crazy

Overcoming Life’s Problems – Life Advice From a Mental Patient

Overcoming Life’s Problems – Life Advice From a Mental Patient

Often, we can learn from someone else’s life situation. What follows is my story, and a method I used to overcome a huge problem. At the story’s end, I’ll share a general rule you might use to help yourself.


The reception area is at the entrance—a hallway. I sign my name and am ushered in and, as the doors lock behind me, I survey the scene. It’s likely I will die here. I’d rather die fighting “the revolution” in the streets than in this place.

At the nurse’s station, I tell nurse I want out, but she doesn’t listen. I grab a table lamp to use as a weapon as the men in the white coats approach. I know they will kill me.

The next morning when I awake, the only thing that has died is my innocence.

The psychiatrist who previously interviewed me suggested I sign into the mental hospital. He was the authority and presented no alternatives, so I did what he said.

Mom brought me in to see him after I rolled my car off the road and hit a tree. I heard voices, thought someone followed me, and thought they had drugged my food. I was having flashbacks from the psychedelic drug experiments that had replaced my lab work in grad school.

The emerging counter-culture, with its rock-and-roll, radical politics, alternative schools, communes, and drugs, was far more interesting than my academic pursuits. Academic science was too competitive for me, a very sensitive person. During my first hospitalization, I searched my soul for what I should do to make life easier. I dropped out after eight years of college.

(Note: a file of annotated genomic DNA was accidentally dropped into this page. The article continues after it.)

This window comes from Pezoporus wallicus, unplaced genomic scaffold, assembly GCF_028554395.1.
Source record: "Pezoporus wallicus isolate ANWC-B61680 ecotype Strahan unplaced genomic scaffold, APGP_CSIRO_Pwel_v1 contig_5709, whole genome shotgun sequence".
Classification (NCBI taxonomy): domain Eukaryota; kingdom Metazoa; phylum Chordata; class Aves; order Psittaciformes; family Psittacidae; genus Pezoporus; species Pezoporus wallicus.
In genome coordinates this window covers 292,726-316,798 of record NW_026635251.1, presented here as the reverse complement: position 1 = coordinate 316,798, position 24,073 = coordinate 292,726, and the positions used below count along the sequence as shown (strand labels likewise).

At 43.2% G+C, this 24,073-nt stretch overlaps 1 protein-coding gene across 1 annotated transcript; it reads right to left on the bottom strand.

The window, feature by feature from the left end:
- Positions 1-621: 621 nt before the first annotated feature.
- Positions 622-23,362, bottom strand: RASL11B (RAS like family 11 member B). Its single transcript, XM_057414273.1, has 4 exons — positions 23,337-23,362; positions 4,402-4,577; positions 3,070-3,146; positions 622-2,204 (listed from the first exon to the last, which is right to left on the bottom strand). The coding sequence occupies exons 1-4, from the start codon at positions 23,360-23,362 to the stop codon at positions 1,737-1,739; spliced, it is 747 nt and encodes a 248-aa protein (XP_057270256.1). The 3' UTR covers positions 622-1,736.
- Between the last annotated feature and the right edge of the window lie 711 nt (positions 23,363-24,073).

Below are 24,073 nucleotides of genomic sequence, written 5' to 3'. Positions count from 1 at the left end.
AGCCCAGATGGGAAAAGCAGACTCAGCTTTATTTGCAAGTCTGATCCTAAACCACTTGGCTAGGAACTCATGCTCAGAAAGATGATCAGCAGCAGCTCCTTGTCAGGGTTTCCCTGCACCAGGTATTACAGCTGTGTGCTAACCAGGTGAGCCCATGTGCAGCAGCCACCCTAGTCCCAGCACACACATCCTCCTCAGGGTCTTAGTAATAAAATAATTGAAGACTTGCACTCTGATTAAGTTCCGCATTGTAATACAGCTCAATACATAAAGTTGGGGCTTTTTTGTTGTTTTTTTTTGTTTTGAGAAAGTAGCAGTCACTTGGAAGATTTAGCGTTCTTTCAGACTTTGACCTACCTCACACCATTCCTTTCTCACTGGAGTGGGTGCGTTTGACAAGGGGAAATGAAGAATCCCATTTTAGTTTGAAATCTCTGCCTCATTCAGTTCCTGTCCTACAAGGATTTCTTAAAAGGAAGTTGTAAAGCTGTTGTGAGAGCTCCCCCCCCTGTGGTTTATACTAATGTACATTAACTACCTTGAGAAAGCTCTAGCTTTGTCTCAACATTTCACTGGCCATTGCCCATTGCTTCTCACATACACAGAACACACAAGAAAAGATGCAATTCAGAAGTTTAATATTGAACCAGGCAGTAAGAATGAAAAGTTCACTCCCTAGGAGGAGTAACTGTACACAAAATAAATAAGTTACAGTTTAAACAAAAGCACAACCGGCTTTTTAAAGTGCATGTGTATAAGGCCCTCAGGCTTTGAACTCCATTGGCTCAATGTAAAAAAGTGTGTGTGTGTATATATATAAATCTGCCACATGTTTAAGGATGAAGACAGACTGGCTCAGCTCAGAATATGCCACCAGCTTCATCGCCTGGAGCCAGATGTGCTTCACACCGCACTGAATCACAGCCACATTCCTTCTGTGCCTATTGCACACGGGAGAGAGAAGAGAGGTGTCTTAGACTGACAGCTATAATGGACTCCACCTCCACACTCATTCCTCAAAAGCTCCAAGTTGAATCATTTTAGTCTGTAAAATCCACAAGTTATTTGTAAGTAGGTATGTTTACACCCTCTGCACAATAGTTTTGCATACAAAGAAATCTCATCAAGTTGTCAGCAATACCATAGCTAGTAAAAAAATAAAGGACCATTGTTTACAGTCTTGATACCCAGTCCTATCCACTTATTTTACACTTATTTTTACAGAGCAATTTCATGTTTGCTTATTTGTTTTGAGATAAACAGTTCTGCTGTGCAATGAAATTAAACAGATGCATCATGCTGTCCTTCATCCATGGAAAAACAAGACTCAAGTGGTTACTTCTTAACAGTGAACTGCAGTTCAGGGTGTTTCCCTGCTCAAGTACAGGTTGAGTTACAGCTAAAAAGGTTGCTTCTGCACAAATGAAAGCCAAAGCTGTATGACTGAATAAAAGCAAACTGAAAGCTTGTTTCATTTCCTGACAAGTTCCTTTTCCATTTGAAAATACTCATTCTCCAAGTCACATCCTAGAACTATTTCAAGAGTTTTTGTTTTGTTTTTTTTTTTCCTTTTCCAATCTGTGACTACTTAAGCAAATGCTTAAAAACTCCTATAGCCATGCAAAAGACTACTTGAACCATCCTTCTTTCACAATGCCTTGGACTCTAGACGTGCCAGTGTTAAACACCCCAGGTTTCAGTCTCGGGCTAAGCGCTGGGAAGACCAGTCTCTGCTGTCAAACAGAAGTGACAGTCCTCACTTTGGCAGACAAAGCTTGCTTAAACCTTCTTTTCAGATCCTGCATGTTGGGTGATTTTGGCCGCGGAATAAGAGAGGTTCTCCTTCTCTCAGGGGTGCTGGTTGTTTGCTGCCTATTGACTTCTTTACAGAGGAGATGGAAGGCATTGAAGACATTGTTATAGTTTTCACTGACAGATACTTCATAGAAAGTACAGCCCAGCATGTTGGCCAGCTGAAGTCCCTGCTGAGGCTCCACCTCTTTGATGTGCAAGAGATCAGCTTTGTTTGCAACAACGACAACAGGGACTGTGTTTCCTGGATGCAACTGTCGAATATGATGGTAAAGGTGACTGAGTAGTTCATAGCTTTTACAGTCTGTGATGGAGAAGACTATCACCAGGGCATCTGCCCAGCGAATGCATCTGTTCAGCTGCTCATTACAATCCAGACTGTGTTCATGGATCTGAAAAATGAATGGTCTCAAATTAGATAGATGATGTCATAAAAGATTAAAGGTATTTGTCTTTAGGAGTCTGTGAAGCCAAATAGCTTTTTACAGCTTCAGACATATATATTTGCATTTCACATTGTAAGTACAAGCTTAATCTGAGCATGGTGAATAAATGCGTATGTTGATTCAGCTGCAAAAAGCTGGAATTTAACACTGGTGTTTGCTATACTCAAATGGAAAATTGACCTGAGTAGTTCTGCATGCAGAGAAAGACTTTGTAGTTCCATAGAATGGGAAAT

My personnel file was not available. After twenty job applications with no luck, I became suspicious, and sent the file to a friend who graduated, pretending to apply for work with him. He informed me of my professors recommendations—all bad. Is it reprehensible to give bad recommendations? Why couldn’t they tell me they couldn’t recommend me? They commonly call this stigmatization, but it’s prejudice.

Eight years and seven hospitalizations later, I decided I’d had enough of hospitals. I’d do whatever it might take to never return. Through trial and error plus hard work and persistence, I came up with three ways to beat the “revolving door.”

First, I was non-compliant. I didn’t do what the doctors suggested, as I knew these were ways to keep me hooked into the system. I didn’t take their meds, go to community outreach for therapy, or live in neighborhoods with other ex-patients.

Second, I got an apprenticeship with a fiber arts professor at the college. My friends told me I’d never find one, that it would be better to take workshops. But I persisted and was lucky. Weaving provided me with a calming moving meditation. It gave me a new creative outlet to replace my scientist identity. And it kept me busy and away from the streets and clubs.

Third, instead of seeing state-funded therapists, I saw a private one. She came recommended. I had to wait two years for her calendar to clear.

After two sessions that included my parents, she told me we had a family problem, and I was the one showing the symptoms of the problem. She explained that hearing voices originated from my subconscious to make me feel more important in the wake of a lifetime of rejections. She suggested that whenever I heard them, instead of listening in, I should take this as a signal to check out where I was feeling rejected, and to work on that. After doing this, the voices tapered off and disappeared after a year.


The lessons I learned and how I beat the system are useful to solving many life problems. I summarize them with the acronym L.I.P

LIP =

Listening to your inner voice

Intention fixed and strong

Persistence in what you know is right, not what others say.

Posted by Don Karp in Guest Posts, Reflections
Kind of Crazy or Kind of Scared?

Kind of Crazy or Kind of Scared?